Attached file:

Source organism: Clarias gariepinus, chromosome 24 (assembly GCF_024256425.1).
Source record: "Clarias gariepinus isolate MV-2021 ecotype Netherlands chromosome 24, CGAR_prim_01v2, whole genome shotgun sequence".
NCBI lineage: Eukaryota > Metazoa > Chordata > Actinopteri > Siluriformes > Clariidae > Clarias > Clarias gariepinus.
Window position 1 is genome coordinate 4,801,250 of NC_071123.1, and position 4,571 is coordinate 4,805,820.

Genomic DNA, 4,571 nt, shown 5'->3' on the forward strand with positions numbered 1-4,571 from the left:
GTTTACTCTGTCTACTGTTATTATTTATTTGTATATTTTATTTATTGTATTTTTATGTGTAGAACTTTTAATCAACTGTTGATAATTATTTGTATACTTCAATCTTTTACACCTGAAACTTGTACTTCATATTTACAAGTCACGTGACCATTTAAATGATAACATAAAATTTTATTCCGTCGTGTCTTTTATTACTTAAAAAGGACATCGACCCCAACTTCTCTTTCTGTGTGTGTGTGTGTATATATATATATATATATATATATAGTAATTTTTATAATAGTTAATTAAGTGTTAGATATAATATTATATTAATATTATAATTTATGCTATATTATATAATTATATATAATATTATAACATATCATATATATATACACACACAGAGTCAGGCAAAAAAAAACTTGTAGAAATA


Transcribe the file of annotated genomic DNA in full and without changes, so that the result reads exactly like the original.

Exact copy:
Source organism: Clarias gariepinus, chromosome 24 (assembly GCF_024256425.1).
Source record: "Clarias gariepinus isolate MV-2021 ecotype Netherlands chromosome 24, CGAR_prim_01v2, whole genome shotgun sequence".
NCBI lineage: Eukaryota > Metazoa > Chordata > Actinopteri > Siluriformes > Clariidae > Clarias > Clarias gariepinus.
Window position 1 is genome coordinate 4,801,250 of NC_071123.1, and position 4,571 is coordinate 4,805,820.

Genomic DNA, 4,571 nt, shown 5'->3' on the forward strand with positions numbered 1-4,571 from the left:
GTTTACTCTGTCTACTGTTATTATTTATTTGTATATTTTATTTATTGTATTTTTATGTGTAGAACTTTTAATCAACTGTTGATAATTATTTGTATACTTCAATCTTTTACACCTGAAACTTGTACTTCATATTTACAAGTCACGTGACCATTTAAATGATAACATAAAATTTTATTCCGTCGTGTCTTTTATTACTTAAAAAGGACATCGACCCCAACTTCTCTTTCTGTGTGTGTGTGTGTATATATATATATATATATATATATAGTAATTTTTATAATAGTTAATTAAGTGTTAGATATAATATTATATTAATATTATAATTTATGCTATATTATATAATTATATATAATATTATAACATATCATATATATATACACACACAGAGTCAGGCAAAAAAAAACTTGTAGAAATA